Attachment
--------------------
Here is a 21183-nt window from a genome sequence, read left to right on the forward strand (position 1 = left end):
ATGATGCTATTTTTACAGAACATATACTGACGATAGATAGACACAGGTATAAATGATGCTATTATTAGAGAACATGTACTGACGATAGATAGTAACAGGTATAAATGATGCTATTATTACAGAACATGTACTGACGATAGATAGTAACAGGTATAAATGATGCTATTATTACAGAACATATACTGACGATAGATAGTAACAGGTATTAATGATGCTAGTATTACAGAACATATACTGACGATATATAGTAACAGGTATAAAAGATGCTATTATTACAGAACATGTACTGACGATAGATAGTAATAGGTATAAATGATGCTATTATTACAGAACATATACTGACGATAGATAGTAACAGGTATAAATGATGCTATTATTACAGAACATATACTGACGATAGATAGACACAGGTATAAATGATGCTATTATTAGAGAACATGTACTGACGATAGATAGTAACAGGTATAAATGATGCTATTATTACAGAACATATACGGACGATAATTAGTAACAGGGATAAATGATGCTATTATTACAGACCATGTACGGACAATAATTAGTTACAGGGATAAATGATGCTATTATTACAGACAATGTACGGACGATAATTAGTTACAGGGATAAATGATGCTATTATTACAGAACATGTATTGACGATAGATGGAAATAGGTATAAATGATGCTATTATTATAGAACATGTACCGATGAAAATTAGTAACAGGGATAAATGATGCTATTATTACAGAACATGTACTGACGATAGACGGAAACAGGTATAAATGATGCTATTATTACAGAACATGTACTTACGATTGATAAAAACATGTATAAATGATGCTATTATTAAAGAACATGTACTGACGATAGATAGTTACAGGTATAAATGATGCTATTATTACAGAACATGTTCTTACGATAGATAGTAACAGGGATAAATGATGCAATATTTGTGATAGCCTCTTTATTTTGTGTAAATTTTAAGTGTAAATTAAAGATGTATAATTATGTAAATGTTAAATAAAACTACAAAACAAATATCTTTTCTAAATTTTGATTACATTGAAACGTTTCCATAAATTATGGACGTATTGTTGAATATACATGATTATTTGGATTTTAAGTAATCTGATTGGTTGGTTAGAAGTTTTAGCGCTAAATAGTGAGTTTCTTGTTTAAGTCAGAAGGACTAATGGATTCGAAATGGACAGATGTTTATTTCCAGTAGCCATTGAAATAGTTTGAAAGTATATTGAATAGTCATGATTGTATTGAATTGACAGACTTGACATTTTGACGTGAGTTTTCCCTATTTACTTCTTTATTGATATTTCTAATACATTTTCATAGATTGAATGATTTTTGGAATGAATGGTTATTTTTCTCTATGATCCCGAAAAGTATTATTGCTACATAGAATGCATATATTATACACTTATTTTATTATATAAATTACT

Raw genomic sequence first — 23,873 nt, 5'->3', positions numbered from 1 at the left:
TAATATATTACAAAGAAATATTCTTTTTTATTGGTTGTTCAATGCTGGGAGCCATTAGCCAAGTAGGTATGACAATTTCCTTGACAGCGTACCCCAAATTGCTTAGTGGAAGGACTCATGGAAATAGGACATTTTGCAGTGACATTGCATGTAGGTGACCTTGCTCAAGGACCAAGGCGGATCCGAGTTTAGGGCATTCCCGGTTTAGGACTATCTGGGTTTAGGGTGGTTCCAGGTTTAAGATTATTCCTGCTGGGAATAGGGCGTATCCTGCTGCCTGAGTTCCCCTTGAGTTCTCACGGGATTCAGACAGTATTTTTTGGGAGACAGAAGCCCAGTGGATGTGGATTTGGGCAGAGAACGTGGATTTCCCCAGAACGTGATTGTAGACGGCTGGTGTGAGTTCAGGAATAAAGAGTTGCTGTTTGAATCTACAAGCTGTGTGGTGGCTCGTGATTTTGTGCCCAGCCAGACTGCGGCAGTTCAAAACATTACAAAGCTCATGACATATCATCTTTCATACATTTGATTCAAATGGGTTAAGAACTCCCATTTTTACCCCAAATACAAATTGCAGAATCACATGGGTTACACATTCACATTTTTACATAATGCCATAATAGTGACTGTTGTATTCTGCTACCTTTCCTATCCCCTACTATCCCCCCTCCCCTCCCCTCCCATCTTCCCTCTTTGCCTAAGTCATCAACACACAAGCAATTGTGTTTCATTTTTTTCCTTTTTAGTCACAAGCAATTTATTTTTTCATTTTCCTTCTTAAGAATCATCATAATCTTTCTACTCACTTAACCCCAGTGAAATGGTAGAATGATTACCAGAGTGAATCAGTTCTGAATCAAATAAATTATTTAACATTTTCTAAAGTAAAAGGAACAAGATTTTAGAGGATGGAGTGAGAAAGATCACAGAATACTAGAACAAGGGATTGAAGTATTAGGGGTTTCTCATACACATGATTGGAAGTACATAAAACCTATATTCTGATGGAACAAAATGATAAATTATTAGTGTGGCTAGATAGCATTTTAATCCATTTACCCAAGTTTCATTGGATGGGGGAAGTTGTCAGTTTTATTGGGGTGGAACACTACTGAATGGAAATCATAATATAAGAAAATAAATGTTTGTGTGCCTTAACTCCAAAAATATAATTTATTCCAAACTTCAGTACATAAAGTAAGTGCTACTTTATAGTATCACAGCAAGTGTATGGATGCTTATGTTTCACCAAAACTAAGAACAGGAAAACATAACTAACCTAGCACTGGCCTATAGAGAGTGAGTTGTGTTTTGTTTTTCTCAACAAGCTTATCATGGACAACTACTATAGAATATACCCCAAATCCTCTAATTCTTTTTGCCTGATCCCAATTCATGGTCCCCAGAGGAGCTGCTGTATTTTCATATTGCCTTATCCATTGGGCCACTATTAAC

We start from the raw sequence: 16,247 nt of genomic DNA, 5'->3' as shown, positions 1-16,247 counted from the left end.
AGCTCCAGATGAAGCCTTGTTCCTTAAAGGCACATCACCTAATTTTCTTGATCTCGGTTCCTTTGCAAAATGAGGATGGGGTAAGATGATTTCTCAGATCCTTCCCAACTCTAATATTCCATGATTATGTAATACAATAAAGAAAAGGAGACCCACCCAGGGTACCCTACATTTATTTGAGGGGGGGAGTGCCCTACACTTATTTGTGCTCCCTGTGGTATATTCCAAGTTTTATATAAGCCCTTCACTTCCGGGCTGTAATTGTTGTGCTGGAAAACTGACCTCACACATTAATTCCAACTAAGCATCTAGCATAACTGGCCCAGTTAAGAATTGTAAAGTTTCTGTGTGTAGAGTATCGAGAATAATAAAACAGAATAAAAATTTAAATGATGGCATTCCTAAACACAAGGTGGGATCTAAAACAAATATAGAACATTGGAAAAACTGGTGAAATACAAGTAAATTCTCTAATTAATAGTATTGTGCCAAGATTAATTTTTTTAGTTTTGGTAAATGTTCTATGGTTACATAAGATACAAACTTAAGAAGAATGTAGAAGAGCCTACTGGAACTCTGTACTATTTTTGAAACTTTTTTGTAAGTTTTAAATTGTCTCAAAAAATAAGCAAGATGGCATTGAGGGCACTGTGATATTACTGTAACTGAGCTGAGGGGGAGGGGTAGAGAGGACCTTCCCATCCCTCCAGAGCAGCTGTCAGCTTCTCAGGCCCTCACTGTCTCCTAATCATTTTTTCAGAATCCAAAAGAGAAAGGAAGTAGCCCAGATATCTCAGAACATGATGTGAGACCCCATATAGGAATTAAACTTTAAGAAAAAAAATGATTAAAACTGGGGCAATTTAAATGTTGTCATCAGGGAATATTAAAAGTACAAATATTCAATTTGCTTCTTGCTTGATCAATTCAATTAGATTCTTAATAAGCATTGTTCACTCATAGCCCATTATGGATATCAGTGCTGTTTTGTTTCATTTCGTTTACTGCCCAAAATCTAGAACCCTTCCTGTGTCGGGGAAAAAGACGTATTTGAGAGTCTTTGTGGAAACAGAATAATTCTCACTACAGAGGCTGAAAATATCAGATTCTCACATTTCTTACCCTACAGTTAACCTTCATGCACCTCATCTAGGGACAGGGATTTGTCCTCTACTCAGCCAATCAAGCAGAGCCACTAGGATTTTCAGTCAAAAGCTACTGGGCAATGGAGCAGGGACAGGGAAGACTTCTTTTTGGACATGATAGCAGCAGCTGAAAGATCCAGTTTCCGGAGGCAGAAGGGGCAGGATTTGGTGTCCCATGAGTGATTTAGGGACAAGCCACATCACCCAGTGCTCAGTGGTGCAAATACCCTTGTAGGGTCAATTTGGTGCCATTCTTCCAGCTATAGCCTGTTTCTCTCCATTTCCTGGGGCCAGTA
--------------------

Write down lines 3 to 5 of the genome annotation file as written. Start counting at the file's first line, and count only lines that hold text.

Raw genomic sequence first — 23,873 nt, 5'->3', positions numbered from 1 at the left:
TAATATATTACAAAGAAATATTCTTTTTTATTGGTTGTTCAATGCTGGGAGCCATTAGCCAAGTAGGTATGACAATTTCCTTGACAGCGTACCCCAAATTGCTTAGTGGAAGGACTCATGGAAATAGGACATTTTGCAGTGACATTGCATGTAGGTGACCTTGCTCAAGGACCAAGGCGGATCCGAGTTTAGGGCATTCCCGGTTTAGGACTATCTGGGTTTAGGGTGGTTCCAGGTTTAAGATTATTCCTGCTGGGAATAGGGCGTATCCTGCTGCCTGAGTTCCCCTTGAGTTCTCACGGGATTCAGACAGTATTTTTTGGGAGACAGAAGCCCAGTGGATGTGGATTTGGGCAGAGAACGTGGATTTCCCCAGAACGTGATTGTAGACGGCTGGTGTGAGTTCAGGAATAAAGAGTTGCTGTTTGAATCTACAAGCTGTGTGGTGGCTCGTGATTTTGTGCCCAGCCAGACTGCGGCAGTTCAAAACATTACAAAGCTCATGACATATCATCTTTCATACATTTGATTCAAATGGGTTAAGAACTCCCATTTTTACCCCAAATACAAATTGCAGAATCACATGGGTTACACATTCACATTTTTACATAATGCCATAATAGTGACTGTTGTATTCTGCTACCTTTCCTATCCCCTACTATCCCCCCTCCCCTCCCCTCCCATCTTCCCTCTTTGCCTAAGTCATCAACACACAAGCAATTGTGTTTCATTTTTTTCCTTTTTAGTCACAAGCAATTTATTTTTTCATTTTCCTTCTTAAGAATCATCATAATCTTTCTACTCACTTAACCCCAGTGAAATGGTAGAATGATTACCAGAGTGAATCAGTTCTGAATCAAATAAATTATTTAACATTTTCTAAAGTAAAAGGAACAAGATTTTAGAGGATGGAGTGAGAAAGATCACAGAATACTAGAACAAGGGATTGAAGTATTAGGGGTTTCTCATACACATGATTGGAAGTACATAAAACCTATATTCTGATGGAACAAAATGATAAATTATTAGTGTGGCTAGATAGCATTTTAATCCATTTACCCAAGTTTCATTGGATGGGGGAAGTTGTCAGTTTTATTGGGGTGGAACACTACTGAATGGAAATCATAATATAAGAAAATAAATGTTTGTGTGCCTTAACTCCAAAAATATAATTTATTCCAAACTTCAGTACATAAAGTAAGTGCTACTTTATAGTATCACAGCAAGTGTATGGATGCTTATGTTTCACCAAAACTAAGAACAGGAAAACATAACTAACCTAGCACTGGCCTATAGAGAGTGAGTTGTGTTTTGTTTTTCTCAACAAGCTTATCATGGACAACTACTATAGAATATACCCCAAATCCTCTAATTCTTTTTGCCTGATCCCAATTCATGGTCCCCAGAGGAGCTGCTGTATTTTCATATTGCCTTATCCATTGGGCCACTATTAAC

We start from the raw sequence: 16,247 nt of genomic DNA, 5'->3' as shown, positions 1-16,247 counted from the left end.